Tuesday, April 22, 2014

Walter Schloss 16 Steps To Make Money On Wall Street

(All of the following information was received during a Gurufocus.com webinar "Replicating the Investing Technique of Walter Schloss)

Walter Schloss was a very successful investor who was a student of the investing legend and "father of value investors" Benjamin Graham. Walter Schloss advocated to buy for value, diversify adequatley (extreme diversification is not needed) and to be patient. Walter Schloss rarely talked to management as he thought they pull a curtain over investors and did not like Phillip Fisher's "Scuttlebutt" method which is partially employed by Warren Buffett.

Walter Schloss advocated for looking at assets (book value) rather than focusing on the income statement. His reasoning behind this is that asset value fluctuate more slowly than you see in the income statement. Earnings are very difficult to predict and most analysts are often off on their earnings predictions. Schloss bought at low price/book ratios. When he did look at earnings he liked low prices to normalized earnings which are earnings that are averaged out over a number of years.

Like most other value investors Schloss like stocks with long histories and track records (15-20 years). A adeqately diversified, cheap basket of stocks was his strategy for risk reduction. He often owned 60-100 stocks at one time, had a maximum concentration fo 10% of his portfolio towards one stock, and his average holding period for one stock was about 4 years. His buying guidlines were that he typically bought stocks tha were around 1/2-2/3 of book value. During this period intangible assets weren't as large on the balance sheet as they are today. Intangible assets and Goodwill sometimes are worth deducting from the balance sheet, however there are circumstances such as Coca-Cola where they are worth more than their market cap due to their extremely strong brand. Schloss would pay up to book value or slightly over, but would never pay 2x book value. He especially looked for "unloved" areas of the market, or Inudstries that are lagginf in p/e when compared to the rest of the market. He would also look for individual companies that had lost a lot of their value, trading near their 3 year low Schloss never bought financial companies because he thought that their balance sheets were difficult to read and prefered simpler balance sheets and financial statements.
When Schloss would buy stocks he never invested the full amount immediatly but averaged in his investment amount. For example if he wanted to dedicate $10,000 to one stock, he would buy $5,000 worth and then over time average the rest of the amount in.

Below are Walter Schloss' 16 Steps to making money on the stock market

o   1. Price is the most important factor to use in relation to value
o   2. Try to establish the value of the company
§  Remember that a share of stock represents a part of the business and is not just a piece of paper
o   3. Use book value as a starting point to try to and establish the value of the enterprise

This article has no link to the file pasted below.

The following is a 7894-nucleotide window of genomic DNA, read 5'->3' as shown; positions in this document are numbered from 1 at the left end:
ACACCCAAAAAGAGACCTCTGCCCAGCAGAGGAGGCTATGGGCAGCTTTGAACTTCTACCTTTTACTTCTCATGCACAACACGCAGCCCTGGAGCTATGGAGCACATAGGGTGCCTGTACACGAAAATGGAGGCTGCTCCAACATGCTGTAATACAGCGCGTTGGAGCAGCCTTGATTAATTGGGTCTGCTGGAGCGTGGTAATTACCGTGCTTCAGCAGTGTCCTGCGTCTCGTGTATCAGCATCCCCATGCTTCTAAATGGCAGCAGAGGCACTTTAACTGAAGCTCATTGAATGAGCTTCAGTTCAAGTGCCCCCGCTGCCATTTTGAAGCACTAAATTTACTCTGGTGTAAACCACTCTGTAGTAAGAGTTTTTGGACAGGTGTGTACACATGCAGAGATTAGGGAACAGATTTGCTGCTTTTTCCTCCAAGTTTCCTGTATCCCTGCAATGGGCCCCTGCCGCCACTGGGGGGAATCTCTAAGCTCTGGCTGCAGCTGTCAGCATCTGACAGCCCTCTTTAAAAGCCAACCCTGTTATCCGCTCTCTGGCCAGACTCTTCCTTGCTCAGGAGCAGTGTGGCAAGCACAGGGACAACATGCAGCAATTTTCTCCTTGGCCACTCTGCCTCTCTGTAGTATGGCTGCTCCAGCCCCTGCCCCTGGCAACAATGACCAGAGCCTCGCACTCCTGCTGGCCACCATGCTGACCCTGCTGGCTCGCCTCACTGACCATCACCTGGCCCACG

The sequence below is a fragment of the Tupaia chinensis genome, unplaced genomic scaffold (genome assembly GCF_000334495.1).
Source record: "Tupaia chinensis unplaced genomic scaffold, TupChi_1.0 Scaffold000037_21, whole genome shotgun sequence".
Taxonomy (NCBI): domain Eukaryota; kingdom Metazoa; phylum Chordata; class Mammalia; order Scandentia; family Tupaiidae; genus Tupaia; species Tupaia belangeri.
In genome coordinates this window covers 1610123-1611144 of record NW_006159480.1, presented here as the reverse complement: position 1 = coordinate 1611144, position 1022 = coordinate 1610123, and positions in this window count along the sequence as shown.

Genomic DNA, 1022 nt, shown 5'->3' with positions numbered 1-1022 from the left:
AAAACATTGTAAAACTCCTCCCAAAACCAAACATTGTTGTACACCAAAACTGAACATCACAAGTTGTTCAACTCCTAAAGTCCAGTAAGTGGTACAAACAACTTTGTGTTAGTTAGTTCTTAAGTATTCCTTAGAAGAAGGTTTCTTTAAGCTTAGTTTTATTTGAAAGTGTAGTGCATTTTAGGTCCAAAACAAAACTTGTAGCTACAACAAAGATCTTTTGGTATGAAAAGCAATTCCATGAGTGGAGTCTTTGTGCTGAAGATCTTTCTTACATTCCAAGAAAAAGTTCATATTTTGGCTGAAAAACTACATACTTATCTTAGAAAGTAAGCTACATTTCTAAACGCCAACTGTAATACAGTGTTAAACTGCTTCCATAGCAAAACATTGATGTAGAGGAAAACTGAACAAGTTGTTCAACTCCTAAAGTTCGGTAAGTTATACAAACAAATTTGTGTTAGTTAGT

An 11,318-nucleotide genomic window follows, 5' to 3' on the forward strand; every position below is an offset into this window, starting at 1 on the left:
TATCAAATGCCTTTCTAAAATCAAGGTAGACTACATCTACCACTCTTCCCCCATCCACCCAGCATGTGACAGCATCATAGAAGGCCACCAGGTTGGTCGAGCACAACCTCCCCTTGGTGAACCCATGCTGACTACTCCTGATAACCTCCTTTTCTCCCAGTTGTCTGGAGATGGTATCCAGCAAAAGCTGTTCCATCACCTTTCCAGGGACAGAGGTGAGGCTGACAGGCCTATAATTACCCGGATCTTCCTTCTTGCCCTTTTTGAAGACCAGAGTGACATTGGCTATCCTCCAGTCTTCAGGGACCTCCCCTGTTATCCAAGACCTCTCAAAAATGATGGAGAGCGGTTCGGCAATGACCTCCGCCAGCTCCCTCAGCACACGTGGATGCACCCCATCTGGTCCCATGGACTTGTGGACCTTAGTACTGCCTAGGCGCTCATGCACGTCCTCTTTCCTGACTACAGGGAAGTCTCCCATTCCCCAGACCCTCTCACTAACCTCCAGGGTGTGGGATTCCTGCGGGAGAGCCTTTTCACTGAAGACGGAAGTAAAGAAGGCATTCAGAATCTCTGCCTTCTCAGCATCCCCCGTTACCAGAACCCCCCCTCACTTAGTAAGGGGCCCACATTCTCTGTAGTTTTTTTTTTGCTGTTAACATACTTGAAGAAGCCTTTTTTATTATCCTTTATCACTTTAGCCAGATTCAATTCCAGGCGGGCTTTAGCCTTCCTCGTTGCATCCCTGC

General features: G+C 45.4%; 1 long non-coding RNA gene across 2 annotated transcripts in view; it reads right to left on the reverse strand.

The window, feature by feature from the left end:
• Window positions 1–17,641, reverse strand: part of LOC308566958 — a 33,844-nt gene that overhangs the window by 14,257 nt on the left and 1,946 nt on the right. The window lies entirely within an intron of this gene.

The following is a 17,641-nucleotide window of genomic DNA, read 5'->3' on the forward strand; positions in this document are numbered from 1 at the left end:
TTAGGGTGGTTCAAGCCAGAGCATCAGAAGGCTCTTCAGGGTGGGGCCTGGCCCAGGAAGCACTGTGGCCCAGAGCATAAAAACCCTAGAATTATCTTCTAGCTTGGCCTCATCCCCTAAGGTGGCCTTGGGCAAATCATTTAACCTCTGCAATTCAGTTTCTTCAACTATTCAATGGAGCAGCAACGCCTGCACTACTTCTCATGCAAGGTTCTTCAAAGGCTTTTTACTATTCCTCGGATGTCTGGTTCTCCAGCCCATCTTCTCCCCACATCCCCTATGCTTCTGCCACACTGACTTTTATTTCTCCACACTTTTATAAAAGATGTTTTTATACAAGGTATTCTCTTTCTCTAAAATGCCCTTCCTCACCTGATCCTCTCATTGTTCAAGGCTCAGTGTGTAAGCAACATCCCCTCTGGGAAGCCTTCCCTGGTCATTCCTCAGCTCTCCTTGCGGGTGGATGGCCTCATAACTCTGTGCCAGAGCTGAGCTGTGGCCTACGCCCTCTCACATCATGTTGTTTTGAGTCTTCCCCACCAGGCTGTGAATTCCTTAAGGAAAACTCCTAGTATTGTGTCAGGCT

§  Be sure that debt does not equal 100% of the equity
§  Capital and surplus for the common stock
o   4. Have patience, stocks don’t go up immediately
o   5. Don’t buy on tips or for a quick move
§  Let professionals do that, if they can
§  Don’t sell on bad news
o   6. Don’t be afraid to be a loner but be sure that you are correct in your judgment
§  Can’t be 100% but try to look for weakness in your thinking
§  Buy on a scale and sell on a scale up
o   7. Have the courage of your convictions once you have made a decision
o   8. Have a philosophy of investment and try to follow it
§  Above way is successful
o   9. Don’t be in too much of a hurry to sell
§  Of the stock reaches a price that you think is a fair one, then you can sell but often a stock because a stock goes up 50%, people say sell it and button up your profit
§  Before selling it try to reevaluate the company again and see where the stock sells in relation to its book value
§  Be aware of the high level of the stock market
·         Are yields low and p/e ratios high/ if the market historically high
·         Are people optimistic?
o   10.When buying a stock
§  Helpful to buy near the low of the past few years
·         Stock may go as high as 125 and then decline to 60 and you think it is attractive
·         3 years before the stock sold at 20 which shows there is some vulnerability to it
o   11. Try to buy assets at a discount than to buy earnings
§  Earnings change dramatically in a short time
§  Usually assets change slowly
§  Have to know more about the company in order to buy earnings
o   12. Listen to suggestions from people your respect
§  Doesn’t mean you have to accepts them
§  Remember it’s your money and generally it is harder to keep money than to make it
·         Once you lose a lot of money it is hard to make it back
o   13. Try not to let your emotions affect your judgment
§  Fear and greed are probably the worst emotions to have in connection with the purchase and sale of stocks
o   14. Remember the work compounding
§  For example if you make 12% a year and reinvest the money back, you will double your money in 6 years, taxes excluded
§  Remember the rule of 72
o   15. Prefer stocks over bonds
§  Bonds will limit your gains and inflation will reduce your purchasing power
16. Be careful of leverage. It can go against you


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